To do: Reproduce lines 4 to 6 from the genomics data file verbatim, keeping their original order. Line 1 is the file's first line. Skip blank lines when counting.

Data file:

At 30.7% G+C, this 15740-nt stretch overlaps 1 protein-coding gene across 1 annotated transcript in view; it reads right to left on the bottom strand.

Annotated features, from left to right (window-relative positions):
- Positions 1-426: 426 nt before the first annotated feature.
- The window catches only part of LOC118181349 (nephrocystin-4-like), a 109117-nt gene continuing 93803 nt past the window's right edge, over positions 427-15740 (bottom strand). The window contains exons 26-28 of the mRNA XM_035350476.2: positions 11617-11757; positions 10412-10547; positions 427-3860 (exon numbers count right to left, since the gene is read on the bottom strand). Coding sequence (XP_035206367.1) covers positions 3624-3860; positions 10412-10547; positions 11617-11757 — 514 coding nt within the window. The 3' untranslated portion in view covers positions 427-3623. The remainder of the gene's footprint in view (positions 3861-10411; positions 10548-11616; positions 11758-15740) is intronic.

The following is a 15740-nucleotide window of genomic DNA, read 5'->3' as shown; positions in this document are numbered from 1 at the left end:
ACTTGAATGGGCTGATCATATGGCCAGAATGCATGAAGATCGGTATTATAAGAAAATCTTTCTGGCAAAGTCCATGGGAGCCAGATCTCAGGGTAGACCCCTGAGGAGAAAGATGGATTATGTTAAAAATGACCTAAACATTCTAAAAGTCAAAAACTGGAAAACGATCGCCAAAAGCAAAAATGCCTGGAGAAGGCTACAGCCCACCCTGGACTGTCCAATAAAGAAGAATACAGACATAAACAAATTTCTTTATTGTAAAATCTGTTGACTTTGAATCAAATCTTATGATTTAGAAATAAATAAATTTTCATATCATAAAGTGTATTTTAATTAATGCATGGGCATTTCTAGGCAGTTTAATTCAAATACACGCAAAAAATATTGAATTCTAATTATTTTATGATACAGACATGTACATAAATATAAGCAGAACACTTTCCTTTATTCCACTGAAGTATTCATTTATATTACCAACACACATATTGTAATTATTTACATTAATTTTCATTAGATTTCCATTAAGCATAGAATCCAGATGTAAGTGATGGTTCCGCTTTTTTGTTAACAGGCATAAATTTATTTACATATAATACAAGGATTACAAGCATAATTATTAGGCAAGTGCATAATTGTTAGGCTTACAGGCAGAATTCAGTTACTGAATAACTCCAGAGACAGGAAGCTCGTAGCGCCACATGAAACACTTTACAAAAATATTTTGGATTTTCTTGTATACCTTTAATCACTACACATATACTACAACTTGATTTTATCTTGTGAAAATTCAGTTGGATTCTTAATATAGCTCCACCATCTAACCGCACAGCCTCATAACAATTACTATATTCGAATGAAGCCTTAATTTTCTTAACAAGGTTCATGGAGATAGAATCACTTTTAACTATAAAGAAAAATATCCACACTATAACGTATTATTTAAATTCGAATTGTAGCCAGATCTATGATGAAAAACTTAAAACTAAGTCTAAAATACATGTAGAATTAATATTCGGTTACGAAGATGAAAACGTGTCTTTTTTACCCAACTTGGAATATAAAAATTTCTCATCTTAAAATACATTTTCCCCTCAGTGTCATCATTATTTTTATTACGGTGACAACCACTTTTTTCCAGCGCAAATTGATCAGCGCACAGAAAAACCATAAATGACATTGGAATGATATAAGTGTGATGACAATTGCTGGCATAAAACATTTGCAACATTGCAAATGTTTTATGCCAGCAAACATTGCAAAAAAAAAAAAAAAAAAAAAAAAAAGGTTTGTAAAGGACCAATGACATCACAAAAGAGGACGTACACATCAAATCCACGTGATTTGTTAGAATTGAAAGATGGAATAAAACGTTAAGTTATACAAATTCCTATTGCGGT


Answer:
- The window catches only part of LOC118181349 (nephrocystin-4-like), a 109117-nt gene continuing 93803 nt past the window's right edge, over positions 427-15740 (bottom strand). The window contains exons 26-28 of the mRNA XM_035350476.2: positions 11617-11757; positions 10412-10547; positions 427-3860 (exon numbers count right to left, since the gene is read on the bottom strand). Coding sequence (XP_035206367.1) covers positions 3624-3860; positions 10412-10547; positions 11617-11757 — 514 coding nt within the window. The 3' untranslated portion in view covers positions 427-3623. The remainder of the gene's footprint in view (positions 3861-10411; positions 10548-11616; positions 11758-15740) is intronic.

The following is a 15740-nucleotide window of genomic DNA, read 5'->3' as shown; positions in this document are numbered from 1 at the left end:
ACTTGAATGGGCTGATCATATGGCCAGAATGCATGAAGATCGGTATTATAAGAAAATCTTTCTGGCAAAGTCCATGGGAGCCAGATCTCAGGGTAGACCCCTGAGGAGAAAGATGGATTATGTTAAAAATGACCTAAACATTCTAAAAGTCAAAAACTGGAAAACGATCGCCAAAAGCAAAAATGCCTGGAGAAGGCTACAGCCCACCCTGGACTGTCCAATAAAGAAGAATACAGACATAAACAAATTTCTTTATTGTAAAATCTGTTGACTTTGAATCAAATCTTATGATTTAGAAATAAATAAATTTTCATATCATAAAGTGTATTTTAATTAATGCATGGGCATTTCTAGGCAGTTTAATTCAAATACACGCAAAAAATATTGAATTCTAATTATTTTATGATACAGACATGTACATAAATATAAGCAGAACACTTTCCTTTATTCCACTGAAGTATTCATTTATATTACCAACACACATATTGTAATTATTTACATTAATTTTCATTAGATTTCCATTAAGCATAGAATCCAGATGTAAGTGATGGTTCCGCTTTTTTGTTAACAGGCATAAATTTATTTACATATAATACAAGGATTACAAGCATAATTATTAGGCAAGTGCATAATTGTTAGGCTTACAGGCAGAATTCAGTTACTGAATAACTCCAGAGACAGGAAGCTCGTAGCGCCACATGAAACACTTTACAAAAATATTTTGGATTTTCTTGTATACCTTTAATCACTACACATATACTACAACTTGATTTTATCTTGTGAAAATTCAGTTGGATTCTTAATATAGCTCCACCATCTAACCGCACAGCCTCATAACAATTACTATATTCGAATGAAGCCTTAATTTTCTTAACAAGGTTCATGGAGATAGAATCACTTTTAACTATAAAGAAAAATATCCACACTATAACGTATTATTTAAATTCGAATTGTAGCCAGATCTATGATGAAAAACTTAAAACTAAGTCTAAAATACATGTAGAATTAATATTCGGTTACGAAGATGAAAACGTGTCTTTTTTACCCAACTTGGAATATAAAAATTTCTCATCTTAAAATACATTTTCCCCTCAGTGTCATCATTATTTTTATTACGGTGACAACCACTTTTTTCCAGCGCAAATTGATCAGCGCACAGAAAAACCATAAATGACATTGGAATGATATAAGTGTGATGACAATTGCTGGCATAAAACATTTGCAACATTGCAAATGTTTTATGCCAGCAAACATTGCAAAAAAAAAAAAAAAAAAAAAAAAAAGGTTTGTAAAGGACCAATGACATCACAAAAGAGGACGTACACATCAAATCCACGTGATTTGTTAGAATTGAAAGATGGAATAAAACGTTAAGTTATACAAATTCCTATTGCGGT